Depression and Menopause
Experts from the London Women’s Centre tell you how to handle the depression that too often occurs with menopause:
Women are particularly vulnerable during menopause, as they tend to experience huge hormonal changes, often significantly affecting moods. During menopause, women are four times more likely to suffer from depression than those under the age of 45.
What is depression?
Depression is a common but serious mental health illness that affects how a person feels, thinks and acts. It is the feeling of extreme sadness and can lead to various other problems, both emotional and physical, if not properly treated. For a diagnosis of depression, symptoms must last for at least two weeks.
If you are constantly feeling unhappy or worthless, losing interest in things you used to enjoy, are noticing changes to your appetite or sleeping pattern, have a loss of energy or are having suicidal thoughts, then it is likely you are suffering from depression.
Depression and sadness are not the same
The death of someone we love, the ending of a relationship, or losing your job are all stressful experiences that normally lead to feelings of grief and sadness, of which a person might describe themselves as feeling “depressed”. While the grieving process is difficult and shares many of the same symptoms of depression, depression is a mental illness which requires medical attention and is not to be confused with sporadic episodes of sadness or mood swings.
Depression and menopause
The underlying cause of depression in menopausal women is a hormonal imbalance caused by decreased estrogen levels. Estrogen stimulates our serotonin levels – the mood-boosting neurotransmitter in our brains which is responsible for making us feel good. Therefore, a decrease in estrogen often means a decrease in serotonin and thus a lower mood.
Menopause symptoms are often the same as those faced by people with depression, including sadness, feeling irritable, sleep disturbances, anxiety and lack of concentration. As such, women may think that these problems are a natural part of the aging process and fail to seek the right medical diagnosis and treatment. If depression is left untreated in older women, it can increase the risk of developing serious health conditions such as heart attacks and bone fractures.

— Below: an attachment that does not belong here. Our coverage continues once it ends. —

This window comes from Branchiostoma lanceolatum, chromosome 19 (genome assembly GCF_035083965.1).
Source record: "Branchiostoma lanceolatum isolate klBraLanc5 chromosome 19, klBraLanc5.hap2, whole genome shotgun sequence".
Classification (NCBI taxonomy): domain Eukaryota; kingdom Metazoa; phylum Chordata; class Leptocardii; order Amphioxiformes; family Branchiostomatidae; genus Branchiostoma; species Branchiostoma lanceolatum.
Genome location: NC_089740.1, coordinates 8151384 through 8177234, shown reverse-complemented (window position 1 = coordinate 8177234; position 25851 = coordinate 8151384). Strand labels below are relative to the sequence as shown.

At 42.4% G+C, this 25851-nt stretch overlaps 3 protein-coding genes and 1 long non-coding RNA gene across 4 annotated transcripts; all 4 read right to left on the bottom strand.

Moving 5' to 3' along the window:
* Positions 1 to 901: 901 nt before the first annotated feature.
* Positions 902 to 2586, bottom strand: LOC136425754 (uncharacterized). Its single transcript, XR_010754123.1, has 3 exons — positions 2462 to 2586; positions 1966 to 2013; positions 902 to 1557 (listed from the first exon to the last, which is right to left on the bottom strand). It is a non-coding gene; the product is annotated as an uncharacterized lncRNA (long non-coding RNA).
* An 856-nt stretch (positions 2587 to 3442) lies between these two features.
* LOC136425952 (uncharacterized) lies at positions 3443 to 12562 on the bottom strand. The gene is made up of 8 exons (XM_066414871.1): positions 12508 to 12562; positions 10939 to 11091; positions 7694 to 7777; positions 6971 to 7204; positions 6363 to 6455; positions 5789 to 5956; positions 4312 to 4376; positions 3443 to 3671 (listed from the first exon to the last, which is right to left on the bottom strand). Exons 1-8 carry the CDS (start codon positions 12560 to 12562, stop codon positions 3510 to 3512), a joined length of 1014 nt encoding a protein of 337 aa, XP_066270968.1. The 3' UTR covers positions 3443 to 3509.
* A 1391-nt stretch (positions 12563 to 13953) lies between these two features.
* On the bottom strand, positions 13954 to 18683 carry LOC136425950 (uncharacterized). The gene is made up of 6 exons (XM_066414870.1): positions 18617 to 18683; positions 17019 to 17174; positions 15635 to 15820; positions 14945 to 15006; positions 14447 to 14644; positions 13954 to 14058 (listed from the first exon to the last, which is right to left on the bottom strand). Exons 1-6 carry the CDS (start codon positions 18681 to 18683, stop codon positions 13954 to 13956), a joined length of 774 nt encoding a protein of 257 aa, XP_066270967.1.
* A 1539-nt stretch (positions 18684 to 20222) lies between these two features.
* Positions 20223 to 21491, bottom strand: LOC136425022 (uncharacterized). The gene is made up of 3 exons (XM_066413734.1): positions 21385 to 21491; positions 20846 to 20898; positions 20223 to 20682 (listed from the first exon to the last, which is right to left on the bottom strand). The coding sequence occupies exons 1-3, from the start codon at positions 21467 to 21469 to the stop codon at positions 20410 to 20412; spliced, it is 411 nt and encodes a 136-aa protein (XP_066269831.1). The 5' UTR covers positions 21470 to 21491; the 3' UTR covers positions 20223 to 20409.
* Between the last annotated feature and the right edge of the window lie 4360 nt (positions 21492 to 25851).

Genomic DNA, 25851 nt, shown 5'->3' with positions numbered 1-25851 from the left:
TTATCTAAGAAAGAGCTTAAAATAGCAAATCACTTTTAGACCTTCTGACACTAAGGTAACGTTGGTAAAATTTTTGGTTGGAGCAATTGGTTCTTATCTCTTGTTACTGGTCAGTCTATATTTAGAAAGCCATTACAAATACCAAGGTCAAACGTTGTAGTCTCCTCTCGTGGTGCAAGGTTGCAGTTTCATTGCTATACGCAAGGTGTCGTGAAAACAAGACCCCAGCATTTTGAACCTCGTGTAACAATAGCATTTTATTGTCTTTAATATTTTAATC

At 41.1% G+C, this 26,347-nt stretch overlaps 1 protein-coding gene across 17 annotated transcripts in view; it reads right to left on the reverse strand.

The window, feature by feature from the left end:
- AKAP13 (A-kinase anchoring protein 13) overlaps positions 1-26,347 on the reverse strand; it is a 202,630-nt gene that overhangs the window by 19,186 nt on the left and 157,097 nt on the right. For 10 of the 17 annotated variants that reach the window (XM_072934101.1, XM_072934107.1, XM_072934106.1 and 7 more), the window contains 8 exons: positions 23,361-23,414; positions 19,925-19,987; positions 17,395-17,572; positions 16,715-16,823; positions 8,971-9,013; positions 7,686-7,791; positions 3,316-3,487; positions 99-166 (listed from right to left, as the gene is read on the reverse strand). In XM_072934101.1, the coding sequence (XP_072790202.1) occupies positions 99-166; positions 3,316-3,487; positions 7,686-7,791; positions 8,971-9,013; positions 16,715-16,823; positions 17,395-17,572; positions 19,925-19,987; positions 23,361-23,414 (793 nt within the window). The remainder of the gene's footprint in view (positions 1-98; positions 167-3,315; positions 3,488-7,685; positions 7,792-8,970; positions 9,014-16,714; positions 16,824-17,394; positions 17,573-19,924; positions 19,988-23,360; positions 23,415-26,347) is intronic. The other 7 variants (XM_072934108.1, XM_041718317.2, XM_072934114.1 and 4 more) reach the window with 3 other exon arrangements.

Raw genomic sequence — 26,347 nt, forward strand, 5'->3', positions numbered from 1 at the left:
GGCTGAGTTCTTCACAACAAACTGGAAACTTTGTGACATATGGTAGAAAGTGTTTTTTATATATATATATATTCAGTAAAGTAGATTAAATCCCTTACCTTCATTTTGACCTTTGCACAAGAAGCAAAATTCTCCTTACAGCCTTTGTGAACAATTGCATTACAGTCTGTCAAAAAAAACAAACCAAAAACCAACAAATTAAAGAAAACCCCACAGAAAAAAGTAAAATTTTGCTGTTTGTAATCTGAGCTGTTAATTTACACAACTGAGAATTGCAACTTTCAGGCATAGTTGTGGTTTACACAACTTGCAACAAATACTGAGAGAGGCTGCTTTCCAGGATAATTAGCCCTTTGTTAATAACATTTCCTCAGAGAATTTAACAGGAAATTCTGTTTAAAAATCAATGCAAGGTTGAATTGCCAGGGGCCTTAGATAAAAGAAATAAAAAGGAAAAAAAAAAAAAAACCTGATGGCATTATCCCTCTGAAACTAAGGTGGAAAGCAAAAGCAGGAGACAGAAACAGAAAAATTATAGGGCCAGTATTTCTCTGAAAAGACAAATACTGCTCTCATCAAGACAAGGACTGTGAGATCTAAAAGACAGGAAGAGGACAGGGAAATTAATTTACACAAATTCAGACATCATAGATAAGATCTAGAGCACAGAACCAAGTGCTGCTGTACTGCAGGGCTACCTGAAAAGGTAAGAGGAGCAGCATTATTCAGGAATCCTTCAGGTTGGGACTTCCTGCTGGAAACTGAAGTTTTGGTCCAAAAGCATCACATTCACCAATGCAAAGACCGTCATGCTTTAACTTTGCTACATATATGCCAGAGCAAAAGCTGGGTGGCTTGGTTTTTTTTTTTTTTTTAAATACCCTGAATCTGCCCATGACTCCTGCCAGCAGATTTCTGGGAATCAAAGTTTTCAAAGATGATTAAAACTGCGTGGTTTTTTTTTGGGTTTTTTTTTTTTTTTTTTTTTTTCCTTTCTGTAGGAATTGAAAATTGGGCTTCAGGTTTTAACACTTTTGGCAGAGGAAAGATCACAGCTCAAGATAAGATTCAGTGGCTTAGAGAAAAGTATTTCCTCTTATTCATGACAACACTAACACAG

Diagnosis and Treatment
If you think you are suffering from depression, you should speak to your doctor immediately. The doctor will carry out an evaluation and may take a blood test to rule out other health issues such as a thyroid problem. Thankfully, depression is treatable and many options exist to help improve the lives of its sufferers.
For depression that is moderate to severe, a doctor may prescribe antidepressants, which often need to be taken for several weeks or months before noticing a real improvement in symptoms. If the medication is not working, or having negative side effects, the doctor may decide to prescribe a different type.
Hormone Replacement Therapy (HRT) is often prescribed to menopausal women to replace the lost estrogen and progesterone in a woman’s body, helping relieve symptoms.
Therapy is an effective treatment option for many people with depression. Cognitive Behavioral Therapy (CBT) aims to alter thinking and help people see things in a different light, by attempting to change behaviors and recognize distorted thoughts. The number of sessions needed will depend on individual circumstances and the severity of depression.
There are a number of actions a person can take to help manage their symptoms themselves. This includes making positive lifestyle changes, such as exercising regularly, having a balanced and nutritious diet, avoiding alcohol and establishing positive sleeping habits. Moreover, ensuring you have a good support network around you and taking time to do things you enjoy are indispensable in helping fight depression.